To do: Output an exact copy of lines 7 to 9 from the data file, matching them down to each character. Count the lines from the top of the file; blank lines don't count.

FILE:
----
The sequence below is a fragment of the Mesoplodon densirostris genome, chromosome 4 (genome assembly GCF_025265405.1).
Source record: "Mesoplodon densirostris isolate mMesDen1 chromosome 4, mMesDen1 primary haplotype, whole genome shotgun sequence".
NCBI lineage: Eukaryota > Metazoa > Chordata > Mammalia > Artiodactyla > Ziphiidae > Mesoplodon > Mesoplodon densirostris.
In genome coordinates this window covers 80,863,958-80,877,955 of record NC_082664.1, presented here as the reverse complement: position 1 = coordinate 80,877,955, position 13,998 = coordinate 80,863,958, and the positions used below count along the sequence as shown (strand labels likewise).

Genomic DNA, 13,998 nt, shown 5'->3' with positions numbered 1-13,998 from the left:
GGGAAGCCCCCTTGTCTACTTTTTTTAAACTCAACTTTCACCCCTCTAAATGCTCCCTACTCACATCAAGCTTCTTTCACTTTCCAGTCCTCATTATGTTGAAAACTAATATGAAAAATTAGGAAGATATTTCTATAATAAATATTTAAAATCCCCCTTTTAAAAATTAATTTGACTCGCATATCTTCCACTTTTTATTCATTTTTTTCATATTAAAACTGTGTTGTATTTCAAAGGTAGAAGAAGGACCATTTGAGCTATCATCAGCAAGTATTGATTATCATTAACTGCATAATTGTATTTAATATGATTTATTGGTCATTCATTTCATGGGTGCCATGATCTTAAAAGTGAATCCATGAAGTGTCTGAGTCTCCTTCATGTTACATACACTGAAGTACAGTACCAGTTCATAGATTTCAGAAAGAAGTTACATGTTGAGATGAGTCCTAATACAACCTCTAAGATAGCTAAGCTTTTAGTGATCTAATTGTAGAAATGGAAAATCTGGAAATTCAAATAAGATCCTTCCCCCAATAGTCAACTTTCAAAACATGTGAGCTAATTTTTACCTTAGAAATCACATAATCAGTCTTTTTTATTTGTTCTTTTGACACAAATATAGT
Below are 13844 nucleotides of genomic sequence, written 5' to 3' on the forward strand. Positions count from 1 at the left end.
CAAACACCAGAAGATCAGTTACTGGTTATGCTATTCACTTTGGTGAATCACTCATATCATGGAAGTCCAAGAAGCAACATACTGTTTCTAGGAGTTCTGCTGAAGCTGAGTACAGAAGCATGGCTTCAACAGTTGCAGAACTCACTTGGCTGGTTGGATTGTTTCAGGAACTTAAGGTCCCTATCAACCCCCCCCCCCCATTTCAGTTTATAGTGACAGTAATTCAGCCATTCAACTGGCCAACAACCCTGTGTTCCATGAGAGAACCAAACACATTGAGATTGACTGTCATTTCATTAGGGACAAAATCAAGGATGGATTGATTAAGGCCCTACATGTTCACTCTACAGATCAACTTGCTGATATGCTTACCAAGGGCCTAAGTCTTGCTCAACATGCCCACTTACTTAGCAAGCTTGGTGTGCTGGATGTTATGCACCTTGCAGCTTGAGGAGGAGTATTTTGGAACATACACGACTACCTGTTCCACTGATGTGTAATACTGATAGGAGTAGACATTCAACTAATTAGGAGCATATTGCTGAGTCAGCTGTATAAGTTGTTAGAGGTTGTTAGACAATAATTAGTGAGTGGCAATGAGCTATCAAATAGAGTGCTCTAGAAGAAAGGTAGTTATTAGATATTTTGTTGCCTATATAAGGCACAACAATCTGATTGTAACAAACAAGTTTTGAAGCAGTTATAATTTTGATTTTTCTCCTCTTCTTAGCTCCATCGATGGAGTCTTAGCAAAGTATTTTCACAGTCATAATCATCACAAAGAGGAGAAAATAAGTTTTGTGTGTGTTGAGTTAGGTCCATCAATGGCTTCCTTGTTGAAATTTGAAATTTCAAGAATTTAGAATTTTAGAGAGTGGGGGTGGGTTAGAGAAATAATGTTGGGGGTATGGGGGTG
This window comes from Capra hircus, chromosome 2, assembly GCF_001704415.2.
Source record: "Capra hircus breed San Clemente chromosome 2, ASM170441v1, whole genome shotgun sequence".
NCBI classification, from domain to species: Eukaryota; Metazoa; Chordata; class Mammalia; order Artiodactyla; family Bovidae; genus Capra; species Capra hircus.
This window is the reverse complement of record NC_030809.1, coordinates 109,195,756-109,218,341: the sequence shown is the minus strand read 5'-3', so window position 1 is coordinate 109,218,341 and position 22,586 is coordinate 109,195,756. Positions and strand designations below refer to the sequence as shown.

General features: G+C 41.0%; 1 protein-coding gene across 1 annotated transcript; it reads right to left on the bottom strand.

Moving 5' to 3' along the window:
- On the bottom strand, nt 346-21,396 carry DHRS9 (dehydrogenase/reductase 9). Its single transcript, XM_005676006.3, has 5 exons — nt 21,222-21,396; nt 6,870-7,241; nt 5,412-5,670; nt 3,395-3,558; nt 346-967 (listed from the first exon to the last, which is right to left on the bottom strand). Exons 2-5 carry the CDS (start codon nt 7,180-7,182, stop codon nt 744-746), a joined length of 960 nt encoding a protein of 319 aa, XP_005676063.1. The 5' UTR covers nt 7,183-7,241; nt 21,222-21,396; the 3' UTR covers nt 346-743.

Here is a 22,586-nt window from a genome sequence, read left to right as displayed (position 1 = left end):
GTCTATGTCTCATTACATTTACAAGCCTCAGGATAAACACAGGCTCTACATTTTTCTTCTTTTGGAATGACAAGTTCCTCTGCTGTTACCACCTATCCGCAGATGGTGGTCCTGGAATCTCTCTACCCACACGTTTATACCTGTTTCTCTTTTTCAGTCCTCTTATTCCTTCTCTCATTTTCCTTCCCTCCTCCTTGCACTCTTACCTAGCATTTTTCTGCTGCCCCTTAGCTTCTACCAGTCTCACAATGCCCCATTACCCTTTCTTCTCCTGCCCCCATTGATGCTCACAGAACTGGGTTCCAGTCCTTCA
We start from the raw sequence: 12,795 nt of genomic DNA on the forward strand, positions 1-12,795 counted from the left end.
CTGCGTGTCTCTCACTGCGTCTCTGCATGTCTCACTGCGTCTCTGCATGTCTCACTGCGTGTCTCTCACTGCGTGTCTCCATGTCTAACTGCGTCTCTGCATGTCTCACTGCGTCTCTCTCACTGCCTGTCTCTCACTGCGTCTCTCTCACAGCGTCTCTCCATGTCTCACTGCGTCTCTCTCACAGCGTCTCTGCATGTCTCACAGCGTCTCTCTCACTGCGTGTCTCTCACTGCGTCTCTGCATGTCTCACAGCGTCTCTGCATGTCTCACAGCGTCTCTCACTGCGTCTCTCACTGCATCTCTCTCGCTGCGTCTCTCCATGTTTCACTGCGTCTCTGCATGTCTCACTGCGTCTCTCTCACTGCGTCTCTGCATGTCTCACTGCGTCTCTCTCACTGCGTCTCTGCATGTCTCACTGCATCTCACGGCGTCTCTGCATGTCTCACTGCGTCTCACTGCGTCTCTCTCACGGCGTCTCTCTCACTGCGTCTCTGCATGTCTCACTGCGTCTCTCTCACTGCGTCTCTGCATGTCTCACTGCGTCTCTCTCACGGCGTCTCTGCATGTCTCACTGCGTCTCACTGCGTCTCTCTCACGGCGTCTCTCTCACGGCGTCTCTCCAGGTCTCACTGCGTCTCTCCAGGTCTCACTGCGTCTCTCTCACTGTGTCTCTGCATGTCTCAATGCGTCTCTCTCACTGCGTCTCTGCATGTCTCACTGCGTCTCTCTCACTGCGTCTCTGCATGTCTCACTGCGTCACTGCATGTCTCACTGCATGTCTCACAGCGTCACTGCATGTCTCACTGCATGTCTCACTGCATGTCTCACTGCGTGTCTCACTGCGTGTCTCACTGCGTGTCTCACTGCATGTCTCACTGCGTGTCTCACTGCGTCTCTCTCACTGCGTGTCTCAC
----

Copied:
Below are 13844 nucleotides of genomic sequence, written 5' to 3' on the forward strand. Positions count from 1 at the left end.
CAAACACCAGAAGATCAGTTACTGGTTATGCTATTCACTTTGGTGAATCACTCATATCATGGAAGTCCAAGAAGCAACATACTGTTTCTAGGAGTTCTGCTGAAGCTGAGTACAGAAGCATGGCTTCAACAGTTGCAGAACTCACTTGGCTGGTTGGATTGTTTCAGGAACTTAAGGTCCCTATCAACCCCCCCCCCCCATTTCAGTTTATAGTGACAGTAATTCAGCCATTCAACTGGCCAACAACCCTGTGTTCCATGAGAGAACCAAACACATTGAGATTGACTGTCATTTCATTAGGGACAAAATCAAGGATGGATTGATTAAGGCCCTACATGTTCACTCTACAGATCAACTTGCTGATATGCTTACCAAGGGCCTAAGTCTTGCTCAACATGCCCACTTACTTAGCAAGCTTGGTGTGCTGGATGTTATGCACCTTGCAGCTTGAGGAGGAGTATTTTGGAACATACACGACTACCTGTTCCACTGATGTGTAATACTGATAGGAGTAGACATTCAACTAATTAGGAGCATATTGCTGAGTCAGCTGTATAAGTTGTTAGAGGTTGTTAGACAATAATTAGTGAGTGGCAATGAGCTATCAAATAGAGTGCTCTAGAAGAAAGGTAGTTATTAGATATTTTGTTGCCTATATAAGGCACAACAATCTGATTGTAACAAACAAGTTTTGAAGCAGTTATAATTTTGATTTTTCTCCTCTTCTTAGCTCCATCGATGGAGTCTTAGCAAAGTATTTTCACAGTCATAATCATCACAAAGAGGAGAAAATAAGTTTTGTGTGTGTTGAGTTAGGTCCATCAATGGCTTCCTTGTTGAAATTTGAAATTTCAAGAATTTAGAATTTTAGAGAGTGGGGGTGGGTTAGAGAAATAATGTTGGGGGTATGGGGGTG
This window comes from Capra hircus, chromosome 2, assembly GCF_001704415.2.